My studentship experience consisted of testing the survival of wild-type Saccharomyces cerevisiae strains under certain conditions, then identifying notable genes regulating their responses. The grant has been greatly advantageous in monthly bus fare payments, including purchases of PCR primers and staining reagents used for mitochondrial defect detections in yeast.
Due to unfortunate events, such as the COVID-19 pandemic, I’ve previously had little lab experience, which was detrimental to my career development and confidence as a professional scientist. Although it’s been a steep learning curve, I’ve never regretted my time here and I’m very thankful to finally build the necessary assertiveness and skills that all scientists need, lab-based and interpersonal.
Given more flexibility and independence, I’ve become closely involved in protocols such as phenotypic tests, cDNA synthesis and RT-PCR within a real-world setting. I’ve also learnt to refine my approach to experimental design and organisation during times when certain protocols were unsuitable for certain outcomes. Most of all, getting to know the people around me such as the technicians was very beneficial as they never hesitate to provide me guidance and to talk about their experience in the workforce hence, made my time unforgettable and unique.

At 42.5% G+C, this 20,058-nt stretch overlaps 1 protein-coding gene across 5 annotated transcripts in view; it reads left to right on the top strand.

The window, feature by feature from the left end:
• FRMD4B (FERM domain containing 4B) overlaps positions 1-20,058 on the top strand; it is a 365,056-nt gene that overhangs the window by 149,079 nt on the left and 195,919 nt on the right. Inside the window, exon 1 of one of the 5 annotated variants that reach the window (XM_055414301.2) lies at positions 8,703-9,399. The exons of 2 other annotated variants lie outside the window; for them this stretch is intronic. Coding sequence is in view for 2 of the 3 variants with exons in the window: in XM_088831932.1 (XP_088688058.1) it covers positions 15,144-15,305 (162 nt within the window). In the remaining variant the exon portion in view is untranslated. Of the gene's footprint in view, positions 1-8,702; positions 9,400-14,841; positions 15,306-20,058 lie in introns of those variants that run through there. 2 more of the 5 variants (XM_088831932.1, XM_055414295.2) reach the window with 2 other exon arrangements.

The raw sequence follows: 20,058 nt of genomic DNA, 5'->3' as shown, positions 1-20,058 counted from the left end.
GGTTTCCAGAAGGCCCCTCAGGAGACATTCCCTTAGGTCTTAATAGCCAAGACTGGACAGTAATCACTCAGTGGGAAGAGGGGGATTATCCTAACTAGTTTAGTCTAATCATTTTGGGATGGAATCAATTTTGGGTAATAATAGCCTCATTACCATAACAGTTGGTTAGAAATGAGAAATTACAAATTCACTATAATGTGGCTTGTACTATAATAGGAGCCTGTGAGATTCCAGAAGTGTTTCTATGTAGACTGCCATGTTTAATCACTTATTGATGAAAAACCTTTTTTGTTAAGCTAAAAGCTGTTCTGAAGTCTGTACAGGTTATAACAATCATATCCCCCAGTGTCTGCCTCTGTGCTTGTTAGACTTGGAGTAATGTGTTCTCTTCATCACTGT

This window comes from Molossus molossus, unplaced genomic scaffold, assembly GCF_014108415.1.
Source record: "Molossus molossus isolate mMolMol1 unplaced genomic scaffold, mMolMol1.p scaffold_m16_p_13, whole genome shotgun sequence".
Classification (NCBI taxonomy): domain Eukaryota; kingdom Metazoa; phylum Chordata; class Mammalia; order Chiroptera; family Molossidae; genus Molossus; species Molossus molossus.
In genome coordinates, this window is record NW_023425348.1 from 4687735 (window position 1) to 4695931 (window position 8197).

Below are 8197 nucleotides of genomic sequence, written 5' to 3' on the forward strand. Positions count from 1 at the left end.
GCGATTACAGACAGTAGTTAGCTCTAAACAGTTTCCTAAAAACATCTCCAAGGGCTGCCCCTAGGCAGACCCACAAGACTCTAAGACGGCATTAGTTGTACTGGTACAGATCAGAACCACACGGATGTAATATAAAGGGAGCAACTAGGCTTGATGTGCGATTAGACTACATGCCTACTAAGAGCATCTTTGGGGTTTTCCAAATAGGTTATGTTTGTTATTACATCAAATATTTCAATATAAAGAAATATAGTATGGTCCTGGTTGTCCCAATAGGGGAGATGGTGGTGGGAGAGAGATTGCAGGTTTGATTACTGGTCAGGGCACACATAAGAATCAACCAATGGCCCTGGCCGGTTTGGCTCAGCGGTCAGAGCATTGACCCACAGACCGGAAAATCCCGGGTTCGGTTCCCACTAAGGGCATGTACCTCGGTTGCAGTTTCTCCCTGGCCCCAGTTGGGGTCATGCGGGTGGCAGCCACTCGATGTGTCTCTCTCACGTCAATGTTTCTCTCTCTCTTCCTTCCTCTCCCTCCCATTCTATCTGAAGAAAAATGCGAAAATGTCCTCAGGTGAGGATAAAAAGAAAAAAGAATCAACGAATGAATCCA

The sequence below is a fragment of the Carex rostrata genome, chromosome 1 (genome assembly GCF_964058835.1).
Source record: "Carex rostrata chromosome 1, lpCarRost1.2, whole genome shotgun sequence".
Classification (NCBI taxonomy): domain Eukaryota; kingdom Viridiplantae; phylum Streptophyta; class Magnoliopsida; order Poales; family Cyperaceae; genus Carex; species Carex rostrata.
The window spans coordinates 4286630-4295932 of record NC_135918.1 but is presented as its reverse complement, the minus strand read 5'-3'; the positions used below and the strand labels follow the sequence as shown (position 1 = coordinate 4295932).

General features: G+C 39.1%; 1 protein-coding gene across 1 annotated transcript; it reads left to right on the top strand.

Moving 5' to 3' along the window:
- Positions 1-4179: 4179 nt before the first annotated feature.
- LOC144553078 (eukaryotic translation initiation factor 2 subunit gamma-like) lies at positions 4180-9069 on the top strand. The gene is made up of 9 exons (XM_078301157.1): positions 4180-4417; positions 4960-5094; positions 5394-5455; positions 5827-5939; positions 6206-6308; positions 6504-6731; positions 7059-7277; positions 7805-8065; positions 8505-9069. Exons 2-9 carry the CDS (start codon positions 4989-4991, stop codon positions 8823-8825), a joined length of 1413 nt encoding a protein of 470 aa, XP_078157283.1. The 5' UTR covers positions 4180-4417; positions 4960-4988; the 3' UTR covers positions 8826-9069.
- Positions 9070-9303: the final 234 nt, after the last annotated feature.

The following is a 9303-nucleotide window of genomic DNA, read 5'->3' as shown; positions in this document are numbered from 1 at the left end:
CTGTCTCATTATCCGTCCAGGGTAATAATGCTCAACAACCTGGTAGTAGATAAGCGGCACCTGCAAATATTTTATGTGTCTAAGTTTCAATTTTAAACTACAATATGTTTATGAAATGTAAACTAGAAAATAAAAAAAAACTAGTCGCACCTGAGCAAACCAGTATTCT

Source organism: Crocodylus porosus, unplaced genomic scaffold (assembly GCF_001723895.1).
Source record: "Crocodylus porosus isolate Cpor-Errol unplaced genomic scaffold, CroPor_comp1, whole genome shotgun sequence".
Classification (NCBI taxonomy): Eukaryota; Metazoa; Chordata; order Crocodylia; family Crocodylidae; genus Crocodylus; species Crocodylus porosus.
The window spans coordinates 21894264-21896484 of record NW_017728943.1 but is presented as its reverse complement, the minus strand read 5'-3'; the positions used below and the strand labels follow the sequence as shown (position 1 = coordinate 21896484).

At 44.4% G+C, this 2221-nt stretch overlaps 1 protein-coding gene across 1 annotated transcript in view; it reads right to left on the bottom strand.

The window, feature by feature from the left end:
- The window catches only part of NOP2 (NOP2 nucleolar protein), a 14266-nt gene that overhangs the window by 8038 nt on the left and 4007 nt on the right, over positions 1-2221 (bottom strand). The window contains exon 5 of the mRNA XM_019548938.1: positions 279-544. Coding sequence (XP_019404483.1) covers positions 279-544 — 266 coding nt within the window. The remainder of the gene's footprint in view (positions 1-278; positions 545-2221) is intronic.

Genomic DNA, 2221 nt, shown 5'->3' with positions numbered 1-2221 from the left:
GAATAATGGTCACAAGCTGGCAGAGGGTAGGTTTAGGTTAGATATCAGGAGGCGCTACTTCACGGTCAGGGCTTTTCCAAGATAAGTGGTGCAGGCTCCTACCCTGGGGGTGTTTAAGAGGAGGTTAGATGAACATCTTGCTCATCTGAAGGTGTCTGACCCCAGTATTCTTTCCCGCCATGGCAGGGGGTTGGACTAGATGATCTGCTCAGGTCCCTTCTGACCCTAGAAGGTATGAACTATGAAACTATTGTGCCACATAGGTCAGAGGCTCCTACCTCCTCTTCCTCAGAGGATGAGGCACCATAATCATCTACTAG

My research found that the S. cerevisiae strain BY4741 was more resistant to higher temperatures (37° C) and manganese chloride compared to W303, indicating that under right modifications, BY4741 would be more efficient under fermentation and bio-protein productions.
All in all, I hope other students are encouraged to step outside their comfort zone and connect well within the workforce as it’ll undoubtedly allow undergraduates to learn a new life skill that’ll potentially be useful in the future. I hope to use my experience in further advancing my studies in either bioinformatics or biotechnology to expand the existing knowledge within the field of genomics.